Next Steps in Juvenile Justice Reform

Back • Publication Date: April 3rd, 2008

Authors: Taby Ali

Downloads: Download #1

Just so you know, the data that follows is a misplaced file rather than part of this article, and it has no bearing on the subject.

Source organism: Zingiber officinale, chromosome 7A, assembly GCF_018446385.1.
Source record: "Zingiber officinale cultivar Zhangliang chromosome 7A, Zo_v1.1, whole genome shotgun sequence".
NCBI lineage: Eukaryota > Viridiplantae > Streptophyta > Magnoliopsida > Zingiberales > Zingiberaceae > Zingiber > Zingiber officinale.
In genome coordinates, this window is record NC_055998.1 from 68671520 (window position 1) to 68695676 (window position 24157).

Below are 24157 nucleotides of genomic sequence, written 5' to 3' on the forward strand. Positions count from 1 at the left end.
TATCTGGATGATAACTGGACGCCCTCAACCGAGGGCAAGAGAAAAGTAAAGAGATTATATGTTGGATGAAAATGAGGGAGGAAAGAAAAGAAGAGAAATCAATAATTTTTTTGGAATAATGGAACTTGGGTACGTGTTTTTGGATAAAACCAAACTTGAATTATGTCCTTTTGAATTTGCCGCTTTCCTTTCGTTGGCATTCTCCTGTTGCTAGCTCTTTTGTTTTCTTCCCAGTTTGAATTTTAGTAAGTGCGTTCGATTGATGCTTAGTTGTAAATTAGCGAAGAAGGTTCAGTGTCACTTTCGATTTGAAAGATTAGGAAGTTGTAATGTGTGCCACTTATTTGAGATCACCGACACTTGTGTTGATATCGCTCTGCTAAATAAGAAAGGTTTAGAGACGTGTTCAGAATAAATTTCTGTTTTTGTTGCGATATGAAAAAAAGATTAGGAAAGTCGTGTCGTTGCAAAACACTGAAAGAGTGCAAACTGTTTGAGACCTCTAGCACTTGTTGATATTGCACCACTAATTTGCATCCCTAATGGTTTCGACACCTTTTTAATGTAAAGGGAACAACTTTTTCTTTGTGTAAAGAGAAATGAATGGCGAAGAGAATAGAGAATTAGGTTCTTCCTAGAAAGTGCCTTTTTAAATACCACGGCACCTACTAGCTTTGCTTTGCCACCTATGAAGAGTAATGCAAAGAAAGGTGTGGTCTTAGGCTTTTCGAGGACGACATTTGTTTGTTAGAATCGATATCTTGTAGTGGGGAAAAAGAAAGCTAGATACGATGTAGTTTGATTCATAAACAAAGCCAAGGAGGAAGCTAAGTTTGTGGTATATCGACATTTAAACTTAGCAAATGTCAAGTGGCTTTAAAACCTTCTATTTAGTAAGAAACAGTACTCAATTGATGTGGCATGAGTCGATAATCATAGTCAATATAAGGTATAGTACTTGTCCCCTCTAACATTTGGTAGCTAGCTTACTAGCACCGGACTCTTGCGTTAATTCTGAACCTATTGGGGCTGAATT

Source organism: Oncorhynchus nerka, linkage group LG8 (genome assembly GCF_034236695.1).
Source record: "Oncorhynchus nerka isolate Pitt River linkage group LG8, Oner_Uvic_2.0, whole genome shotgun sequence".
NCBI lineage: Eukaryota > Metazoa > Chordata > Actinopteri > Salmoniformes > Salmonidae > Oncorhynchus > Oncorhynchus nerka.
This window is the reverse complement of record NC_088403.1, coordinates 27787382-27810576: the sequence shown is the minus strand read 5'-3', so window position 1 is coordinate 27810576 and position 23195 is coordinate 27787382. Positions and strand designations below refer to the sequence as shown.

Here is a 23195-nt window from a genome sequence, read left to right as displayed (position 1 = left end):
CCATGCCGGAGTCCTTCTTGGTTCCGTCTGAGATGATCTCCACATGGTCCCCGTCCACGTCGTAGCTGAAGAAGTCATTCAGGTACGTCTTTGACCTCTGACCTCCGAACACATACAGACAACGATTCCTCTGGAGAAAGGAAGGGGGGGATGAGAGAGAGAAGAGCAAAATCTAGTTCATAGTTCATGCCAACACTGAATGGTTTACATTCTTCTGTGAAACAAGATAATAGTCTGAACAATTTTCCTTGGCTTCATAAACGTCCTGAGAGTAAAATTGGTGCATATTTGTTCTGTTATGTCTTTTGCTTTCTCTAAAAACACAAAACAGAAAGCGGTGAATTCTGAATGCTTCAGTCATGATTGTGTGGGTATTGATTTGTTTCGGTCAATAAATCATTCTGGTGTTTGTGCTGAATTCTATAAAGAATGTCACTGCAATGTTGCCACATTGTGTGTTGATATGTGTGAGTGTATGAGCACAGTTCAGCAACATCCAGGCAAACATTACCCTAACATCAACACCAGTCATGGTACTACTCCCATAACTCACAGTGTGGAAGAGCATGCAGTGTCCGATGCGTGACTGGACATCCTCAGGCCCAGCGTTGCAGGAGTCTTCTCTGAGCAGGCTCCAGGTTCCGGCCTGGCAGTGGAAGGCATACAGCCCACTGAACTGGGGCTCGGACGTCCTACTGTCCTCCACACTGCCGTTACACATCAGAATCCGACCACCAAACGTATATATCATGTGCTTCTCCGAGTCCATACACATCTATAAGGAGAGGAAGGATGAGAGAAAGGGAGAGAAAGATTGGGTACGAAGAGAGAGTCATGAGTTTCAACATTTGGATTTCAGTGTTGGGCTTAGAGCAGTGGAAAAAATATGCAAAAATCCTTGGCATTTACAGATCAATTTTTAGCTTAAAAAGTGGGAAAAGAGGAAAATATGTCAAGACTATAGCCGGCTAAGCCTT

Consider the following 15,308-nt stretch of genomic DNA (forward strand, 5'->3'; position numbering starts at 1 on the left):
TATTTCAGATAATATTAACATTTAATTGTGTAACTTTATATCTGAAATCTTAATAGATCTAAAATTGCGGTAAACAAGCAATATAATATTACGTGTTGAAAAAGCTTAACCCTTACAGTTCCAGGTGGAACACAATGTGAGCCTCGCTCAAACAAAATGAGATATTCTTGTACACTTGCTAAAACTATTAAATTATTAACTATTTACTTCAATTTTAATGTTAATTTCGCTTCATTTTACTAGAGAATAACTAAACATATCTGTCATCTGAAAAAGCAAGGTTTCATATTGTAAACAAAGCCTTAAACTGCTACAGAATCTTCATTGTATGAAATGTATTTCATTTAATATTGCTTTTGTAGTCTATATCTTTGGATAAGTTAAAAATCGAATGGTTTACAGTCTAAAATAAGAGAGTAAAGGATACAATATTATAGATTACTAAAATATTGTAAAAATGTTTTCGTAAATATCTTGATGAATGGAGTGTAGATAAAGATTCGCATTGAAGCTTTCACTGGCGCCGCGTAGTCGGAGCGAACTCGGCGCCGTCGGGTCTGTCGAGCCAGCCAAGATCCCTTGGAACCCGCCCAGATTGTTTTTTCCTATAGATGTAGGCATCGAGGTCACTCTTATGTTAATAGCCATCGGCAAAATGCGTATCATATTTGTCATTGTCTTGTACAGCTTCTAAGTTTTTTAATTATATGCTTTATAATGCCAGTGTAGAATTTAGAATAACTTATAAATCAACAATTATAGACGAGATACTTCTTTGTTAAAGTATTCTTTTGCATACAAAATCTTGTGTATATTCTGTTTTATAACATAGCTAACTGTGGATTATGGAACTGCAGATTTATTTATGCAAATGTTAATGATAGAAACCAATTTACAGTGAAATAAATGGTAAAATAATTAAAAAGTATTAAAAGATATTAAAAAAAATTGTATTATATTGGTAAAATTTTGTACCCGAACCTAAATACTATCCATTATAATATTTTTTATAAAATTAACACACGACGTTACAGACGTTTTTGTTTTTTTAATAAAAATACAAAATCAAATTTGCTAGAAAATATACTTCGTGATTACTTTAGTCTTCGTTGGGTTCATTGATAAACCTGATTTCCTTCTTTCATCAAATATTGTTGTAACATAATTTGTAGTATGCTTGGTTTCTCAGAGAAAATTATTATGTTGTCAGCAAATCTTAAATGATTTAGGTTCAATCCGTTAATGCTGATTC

In 2007, Connecticut passed landmark changes to its juvenile justice law, both “raising the age” of juvenile court jurisdiction to permit most offenses involving 16 and 17 year olds to be adjudicated in juvenile court rather than adult criminal court, and also expanding diversion services and court options for youth engaged in “status” offenses, such as truancy, running away, and out-of-control behavior. These changes marked a pivotal moment in Connecticut’s treatment of its at-risk youth, moving from a punitive model to one that is more age-appropriate and more likely to prevent future delinquent behavior. Despite this important progress, more work remains to assure full implementation of these changes and to address remaining deficiencies in our juvenile justice system. This brief makes several recommendations on how to improve outcomes and the continuum of care and services for youth in the juvenile justice system.